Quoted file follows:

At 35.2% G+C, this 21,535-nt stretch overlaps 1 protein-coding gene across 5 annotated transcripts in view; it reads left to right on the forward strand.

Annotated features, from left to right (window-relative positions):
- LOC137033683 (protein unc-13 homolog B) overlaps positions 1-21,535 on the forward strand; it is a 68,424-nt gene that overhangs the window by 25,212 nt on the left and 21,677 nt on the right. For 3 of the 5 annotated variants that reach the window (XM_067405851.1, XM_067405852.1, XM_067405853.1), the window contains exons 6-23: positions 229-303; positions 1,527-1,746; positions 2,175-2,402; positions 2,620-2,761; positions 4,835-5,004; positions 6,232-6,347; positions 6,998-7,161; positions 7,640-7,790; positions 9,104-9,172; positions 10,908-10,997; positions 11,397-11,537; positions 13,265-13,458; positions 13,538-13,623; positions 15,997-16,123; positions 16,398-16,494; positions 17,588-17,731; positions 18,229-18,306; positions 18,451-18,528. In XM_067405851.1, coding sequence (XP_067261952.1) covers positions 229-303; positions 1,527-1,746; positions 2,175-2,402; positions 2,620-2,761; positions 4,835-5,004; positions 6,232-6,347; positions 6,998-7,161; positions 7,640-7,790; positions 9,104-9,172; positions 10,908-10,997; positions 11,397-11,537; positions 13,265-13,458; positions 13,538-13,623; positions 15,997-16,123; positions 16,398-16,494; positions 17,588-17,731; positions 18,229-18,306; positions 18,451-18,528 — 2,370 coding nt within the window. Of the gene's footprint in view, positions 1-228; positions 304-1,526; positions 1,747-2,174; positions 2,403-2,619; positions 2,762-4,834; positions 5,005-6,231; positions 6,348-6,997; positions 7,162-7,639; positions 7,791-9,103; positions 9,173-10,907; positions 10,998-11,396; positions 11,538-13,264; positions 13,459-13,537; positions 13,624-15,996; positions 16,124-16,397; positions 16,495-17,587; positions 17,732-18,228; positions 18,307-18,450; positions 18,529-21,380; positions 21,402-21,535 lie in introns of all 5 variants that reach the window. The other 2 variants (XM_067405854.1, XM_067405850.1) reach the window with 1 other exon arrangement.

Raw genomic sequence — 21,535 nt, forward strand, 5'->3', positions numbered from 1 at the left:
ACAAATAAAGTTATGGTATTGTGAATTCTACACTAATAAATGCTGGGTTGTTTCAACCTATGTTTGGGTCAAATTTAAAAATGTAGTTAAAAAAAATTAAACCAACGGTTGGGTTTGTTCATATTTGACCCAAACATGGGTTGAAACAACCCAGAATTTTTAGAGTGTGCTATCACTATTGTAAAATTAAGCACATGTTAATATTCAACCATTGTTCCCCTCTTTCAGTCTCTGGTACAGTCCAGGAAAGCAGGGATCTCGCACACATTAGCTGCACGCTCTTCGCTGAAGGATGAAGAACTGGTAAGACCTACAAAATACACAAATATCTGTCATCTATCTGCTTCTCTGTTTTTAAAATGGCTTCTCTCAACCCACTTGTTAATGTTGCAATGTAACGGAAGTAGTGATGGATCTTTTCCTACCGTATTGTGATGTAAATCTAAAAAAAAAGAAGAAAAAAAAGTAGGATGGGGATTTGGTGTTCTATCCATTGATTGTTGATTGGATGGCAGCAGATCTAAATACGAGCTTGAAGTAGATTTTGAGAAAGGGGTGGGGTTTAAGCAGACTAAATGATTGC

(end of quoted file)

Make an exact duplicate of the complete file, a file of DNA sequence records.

At 35.2% G+C, this 21,535-nt stretch overlaps 1 protein-coding gene across 5 annotated transcripts in view; it reads left to right on the forward strand.

Annotated features, from left to right (window-relative positions):
- LOC137033683 (protein unc-13 homolog B) overlaps positions 1-21,535 on the forward strand; it is a 68,424-nt gene that overhangs the window by 25,212 nt on the left and 21,677 nt on the right. For 3 of the 5 annotated variants that reach the window (XM_067405851.1, XM_067405852.1, XM_067405853.1), the window contains exons 6-23: positions 229-303; positions 1,527-1,746; positions 2,175-2,402; positions 2,620-2,761; positions 4,835-5,004; positions 6,232-6,347; positions 6,998-7,161; positions 7,640-7,790; positions 9,104-9,172; positions 10,908-10,997; positions 11,397-11,537; positions 13,265-13,458; positions 13,538-13,623; positions 15,997-16,123; positions 16,398-16,494; positions 17,588-17,731; positions 18,229-18,306; positions 18,451-18,528. In XM_067405851.1, coding sequence (XP_067261952.1) covers positions 229-303; positions 1,527-1,746; positions 2,175-2,402; positions 2,620-2,761; positions 4,835-5,004; positions 6,232-6,347; positions 6,998-7,161; positions 7,640-7,790; positions 9,104-9,172; positions 10,908-10,997; positions 11,397-11,537; positions 13,265-13,458; positions 13,538-13,623; positions 15,997-16,123; positions 16,398-16,494; positions 17,588-17,731; positions 18,229-18,306; positions 18,451-18,528 — 2,370 coding nt within the window. Of the gene's footprint in view, positions 1-228; positions 304-1,526; positions 1,747-2,174; positions 2,403-2,619; positions 2,762-4,834; positions 5,005-6,231; positions 6,348-6,997; positions 7,162-7,639; positions 7,791-9,103; positions 9,173-10,907; positions 10,998-11,396; positions 11,538-13,264; positions 13,459-13,537; positions 13,624-15,996; positions 16,124-16,397; positions 16,495-17,587; positions 17,732-18,228; positions 18,307-18,450; positions 18,529-21,380; positions 21,402-21,535 lie in introns of all 5 variants that reach the window. The other 2 variants (XM_067405854.1, XM_067405850.1) reach the window with 1 other exon arrangement.

Raw genomic sequence — 21,535 nt, forward strand, 5'->3', positions numbered from 1 at the left:
ACAAATAAAGTTATGGTATTGTGAATTCTACACTAATAAATGCTGGGTTGTTTCAACCTATGTTTGGGTCAAATTTAAAAATGTAGTTAAAAAAAATTAAACCAACGGTTGGGTTTGTTCATATTTGACCCAAACATGGGTTGAAACAACCCAGAATTTTTAGAGTGTGCTATCACTATTGTAAAATTAAGCACATGTTAATATTCAACCATTGTTCCCCTCTTTCAGTCTCTGGTACAGTCCAGGAAAGCAGGGATCTCGCACACATTAGCTGCACGCTCTTCGCTGAAGGATGAAGAACTGGTAAGACCTACAAAATACACAAATATCTGTCATCTATCTGCTTCTCTGTTTTTAAAATGGCTTCTCTCAACCCACTTGTTAATGTTGCAATGTAACGGAAGTAGTGATGGATCTTTTCCTACCGTATTGTGATGTAAATCTAAAAAAAAAGAAGAAAAAAAAGTAGGATGGGGATTTGGTGTTCTATCCATTGATTGTTGATTGGATGGCAGCAGATCTAAATACGAGCTTGAAGTAGATTTTGAGAAAGGGGTGGGGTTTAAGCAGACTAAATGATTGC